Something remarkable is happening in Washington as Joe Biden’s nominees for cabinet positions take office: they are paying tribute to the staff in their new departments and promising to protect them and their work.

I say “remarkable” but it is a sign of the depth of dysfunction during Donald Trump’s presidency that recognition of ordinary government workers, from the Treasury to the Pentagon, should be notable at all.

Perhaps these statements went unnoticed four years ago. So dominant was the wild narrative tweeted out by Mr Trump that it would have been easy to miss them.

Either way, Mr Biden has drawn a line. On January 20, he urged new White House officials to treat each other with decency and dignity, which had been “missing in a big way the last four years”.

It seems unique to the US system that incoming cabinet members publish their remarks and memos to staff. Perhaps it shouldn’t be. Not many chief executives air early promises to their people beyond an inner circle. But the Biden team has made transparency and accountability its watchwords. Announcing commitments to others publicly is one way of holding yourself to them, as married couples know.

The fact that their comments are clearly intended for publication should also make us a little sceptical, of course. Just as some marriages end in bad behaviour and divorce, many leaders act hypocritically and fail to live up to early goals. When some of Mr Biden’s team mess up, as they are bound to, they may well do so behind closed doors. Despite Mr Biden’s promise to own up to mistakes, they may try to cover up their errors or offload blame.

But taking the early evidence at face value, I see four main ways senior members of the administration and advisers are modelling the right approach — which should be copied more widely.

Setting tone from the top. Mr Biden’s comments to his new staff were not merely dutiful, they sent signals to his own team, and to their own teams.

“If you’re ever working with me and I hear you treat another colleague with disrespect, talk down to someone, I promise you I will fire you on the spot,” he memorably told his officials. “On. The. Spot.”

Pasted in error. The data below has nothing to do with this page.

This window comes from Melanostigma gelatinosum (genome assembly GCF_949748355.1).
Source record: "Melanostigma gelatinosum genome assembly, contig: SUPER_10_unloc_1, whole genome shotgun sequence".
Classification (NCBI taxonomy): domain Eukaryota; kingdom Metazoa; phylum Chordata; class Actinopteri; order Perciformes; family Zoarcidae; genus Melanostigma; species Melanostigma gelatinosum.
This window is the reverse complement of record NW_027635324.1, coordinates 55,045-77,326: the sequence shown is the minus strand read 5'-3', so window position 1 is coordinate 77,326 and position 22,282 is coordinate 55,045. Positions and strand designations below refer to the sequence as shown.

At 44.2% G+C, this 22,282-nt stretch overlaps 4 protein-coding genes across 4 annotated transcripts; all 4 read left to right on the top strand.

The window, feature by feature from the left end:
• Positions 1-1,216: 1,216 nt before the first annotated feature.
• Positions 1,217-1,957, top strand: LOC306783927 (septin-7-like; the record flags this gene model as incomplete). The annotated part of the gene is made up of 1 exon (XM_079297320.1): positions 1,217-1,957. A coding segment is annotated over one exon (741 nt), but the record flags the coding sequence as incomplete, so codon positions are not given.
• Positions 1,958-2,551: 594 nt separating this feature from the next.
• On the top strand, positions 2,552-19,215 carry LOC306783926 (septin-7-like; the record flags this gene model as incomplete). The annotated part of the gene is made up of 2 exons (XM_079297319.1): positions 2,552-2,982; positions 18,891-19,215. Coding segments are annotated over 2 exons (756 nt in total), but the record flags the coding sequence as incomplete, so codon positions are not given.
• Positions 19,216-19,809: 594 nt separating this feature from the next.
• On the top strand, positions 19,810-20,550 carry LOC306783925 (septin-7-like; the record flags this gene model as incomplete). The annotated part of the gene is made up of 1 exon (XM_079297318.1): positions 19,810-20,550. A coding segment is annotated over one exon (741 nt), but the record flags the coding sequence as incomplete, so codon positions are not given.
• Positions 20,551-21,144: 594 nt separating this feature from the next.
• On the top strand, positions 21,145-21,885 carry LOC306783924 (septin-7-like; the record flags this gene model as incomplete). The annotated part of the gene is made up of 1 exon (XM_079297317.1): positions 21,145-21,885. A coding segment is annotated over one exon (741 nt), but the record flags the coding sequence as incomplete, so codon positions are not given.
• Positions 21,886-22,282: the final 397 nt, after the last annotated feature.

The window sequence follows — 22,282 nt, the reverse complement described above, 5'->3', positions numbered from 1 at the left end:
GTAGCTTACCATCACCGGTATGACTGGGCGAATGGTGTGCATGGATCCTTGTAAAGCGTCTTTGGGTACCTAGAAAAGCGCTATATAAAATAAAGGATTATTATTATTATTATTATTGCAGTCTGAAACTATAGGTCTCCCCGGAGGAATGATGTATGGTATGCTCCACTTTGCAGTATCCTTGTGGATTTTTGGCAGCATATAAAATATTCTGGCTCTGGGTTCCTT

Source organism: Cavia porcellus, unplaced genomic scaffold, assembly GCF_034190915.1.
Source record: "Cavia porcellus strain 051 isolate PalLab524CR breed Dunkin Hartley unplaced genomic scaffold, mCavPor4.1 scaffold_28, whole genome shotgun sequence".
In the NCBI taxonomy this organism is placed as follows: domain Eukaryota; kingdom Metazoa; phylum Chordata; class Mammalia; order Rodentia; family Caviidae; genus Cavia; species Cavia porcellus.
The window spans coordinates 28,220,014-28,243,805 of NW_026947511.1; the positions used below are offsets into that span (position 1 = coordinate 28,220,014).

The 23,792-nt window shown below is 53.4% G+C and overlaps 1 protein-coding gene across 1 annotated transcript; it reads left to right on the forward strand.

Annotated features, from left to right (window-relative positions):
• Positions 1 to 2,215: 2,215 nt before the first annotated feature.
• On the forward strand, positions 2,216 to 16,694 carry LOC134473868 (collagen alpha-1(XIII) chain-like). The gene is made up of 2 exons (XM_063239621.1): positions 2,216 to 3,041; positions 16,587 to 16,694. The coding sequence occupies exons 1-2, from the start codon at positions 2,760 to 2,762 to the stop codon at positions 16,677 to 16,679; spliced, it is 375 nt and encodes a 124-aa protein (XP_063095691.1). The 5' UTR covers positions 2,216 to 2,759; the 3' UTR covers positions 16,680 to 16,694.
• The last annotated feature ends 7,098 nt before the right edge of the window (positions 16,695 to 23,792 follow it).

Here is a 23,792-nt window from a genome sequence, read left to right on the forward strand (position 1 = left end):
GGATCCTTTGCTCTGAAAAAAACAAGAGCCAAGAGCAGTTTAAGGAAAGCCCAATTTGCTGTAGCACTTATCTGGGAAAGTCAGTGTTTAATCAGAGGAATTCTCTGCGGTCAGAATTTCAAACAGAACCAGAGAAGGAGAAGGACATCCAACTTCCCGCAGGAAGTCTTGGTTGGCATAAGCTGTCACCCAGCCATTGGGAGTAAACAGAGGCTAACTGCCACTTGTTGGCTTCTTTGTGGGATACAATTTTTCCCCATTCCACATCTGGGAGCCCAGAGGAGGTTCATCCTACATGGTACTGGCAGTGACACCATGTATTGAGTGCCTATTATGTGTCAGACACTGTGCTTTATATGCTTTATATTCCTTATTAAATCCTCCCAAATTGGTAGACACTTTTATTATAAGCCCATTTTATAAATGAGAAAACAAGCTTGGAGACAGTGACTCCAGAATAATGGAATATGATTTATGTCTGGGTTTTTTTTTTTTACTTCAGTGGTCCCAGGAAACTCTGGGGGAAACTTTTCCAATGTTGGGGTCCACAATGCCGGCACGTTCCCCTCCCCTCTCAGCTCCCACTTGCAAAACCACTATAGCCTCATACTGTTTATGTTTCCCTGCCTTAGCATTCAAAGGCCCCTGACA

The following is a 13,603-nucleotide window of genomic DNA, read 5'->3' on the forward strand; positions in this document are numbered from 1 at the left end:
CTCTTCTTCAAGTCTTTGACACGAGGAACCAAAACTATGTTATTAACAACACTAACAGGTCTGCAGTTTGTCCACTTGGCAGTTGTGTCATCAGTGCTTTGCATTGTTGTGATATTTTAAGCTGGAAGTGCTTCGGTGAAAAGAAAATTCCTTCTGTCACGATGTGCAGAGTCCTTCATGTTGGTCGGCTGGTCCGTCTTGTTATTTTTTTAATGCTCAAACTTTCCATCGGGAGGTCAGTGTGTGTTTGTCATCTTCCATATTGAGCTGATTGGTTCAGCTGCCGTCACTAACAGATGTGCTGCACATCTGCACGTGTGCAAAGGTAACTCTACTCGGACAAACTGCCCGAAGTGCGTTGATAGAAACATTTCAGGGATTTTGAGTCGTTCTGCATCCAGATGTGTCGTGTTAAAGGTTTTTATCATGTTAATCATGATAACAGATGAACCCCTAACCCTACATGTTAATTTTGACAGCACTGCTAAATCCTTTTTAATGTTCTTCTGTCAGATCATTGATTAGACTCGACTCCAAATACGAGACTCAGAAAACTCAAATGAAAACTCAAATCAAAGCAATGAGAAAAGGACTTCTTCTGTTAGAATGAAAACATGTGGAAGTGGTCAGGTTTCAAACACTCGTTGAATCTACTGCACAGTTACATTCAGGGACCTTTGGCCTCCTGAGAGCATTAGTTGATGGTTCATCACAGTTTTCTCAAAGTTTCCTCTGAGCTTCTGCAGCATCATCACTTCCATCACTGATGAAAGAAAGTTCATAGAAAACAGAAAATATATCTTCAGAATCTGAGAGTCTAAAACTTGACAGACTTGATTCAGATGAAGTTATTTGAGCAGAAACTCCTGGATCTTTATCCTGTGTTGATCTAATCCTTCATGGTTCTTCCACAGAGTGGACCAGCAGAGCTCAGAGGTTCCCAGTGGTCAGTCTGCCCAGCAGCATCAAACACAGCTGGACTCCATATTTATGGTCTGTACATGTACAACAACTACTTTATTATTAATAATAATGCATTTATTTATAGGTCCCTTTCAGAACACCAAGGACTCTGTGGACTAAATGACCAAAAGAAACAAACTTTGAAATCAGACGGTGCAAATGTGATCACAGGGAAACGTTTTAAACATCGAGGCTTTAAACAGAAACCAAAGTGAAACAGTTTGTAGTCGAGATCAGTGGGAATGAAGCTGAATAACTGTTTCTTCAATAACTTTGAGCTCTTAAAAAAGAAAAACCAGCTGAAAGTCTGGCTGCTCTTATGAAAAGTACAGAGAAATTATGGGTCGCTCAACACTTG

As management writer Daniel Pink tweeted: “On Day 1, President Biden signs executive order implementing the No As*hole Rule,” a reference to Robert Sutton’s 2007 analysis of workplace bullying and bad behaviour and its consequences for morale.

When Mr Trump was elected, I feared he would exemplify an aggressive and regressive leadership style that business people would imitate. I now hope Mr Biden will transmit beyond the White House how important it is for leaders to create psychological safety for staff — a practice well explored by Harvard’s Amy Edmondson — as a pre-requisite for strong and effective performance.

Instilling purpose. It was inevitable Mr Trump’s 2016 campaign pledge to “drain the swamp” would unsettle his alleged swamp-dwellers, making them doubt the value of their work.

Janet Yellen, new secretary of the US Treasury, took steps to reverse that perception in her Day One message to its 84,000 staff. She not only hailed their dedication and creativity but also reminded them they should see “economic policy as a way to improve people’s lives” and look for “the humanity beneath the data”. Highlighting the positive impact of people’s work on others is a great way to motivate them.

Acknowledging uncertainty. During a crisis, it makes no sense to rely on reckless certitude. Anthony Fauci, the public health expert whose discomfort serving Mr Trump was often obvious, gleefully told reporters “one of the new things in this administration is if you don’t know the answer, don’t guess: just say you don’t know the answer”.

Encouraging inclusion. Antony Blinken, whose personal commitment to the job of secretary of state is based in part on the moving story of how his family sought refuge in the US from pogroms and genocide in Europe, made a point of greeting a diverse range of state department officials on his first day last week.

Inclusion involves appealing, too, to all sides of the deep rifts in US politics and welcoming alternative opinions. He told his staff: “I’ll seek out dissenting views and listen to the experts because that’s how the best decisions are made. And I will insist that you speak and speak up without fear or favour. And I will have your back”.

That leaves one essential next step for Mr Biden’s senior officials: to turn their fine-sounding words into action. That these leaders and their staff have a heavy task, made more burdensome by the chaotic, conflict-ridden transition from Mr Trump, is obvious. There is only one way to start lightening it. To quote Mr Blinken: “Now let’s get to work.”

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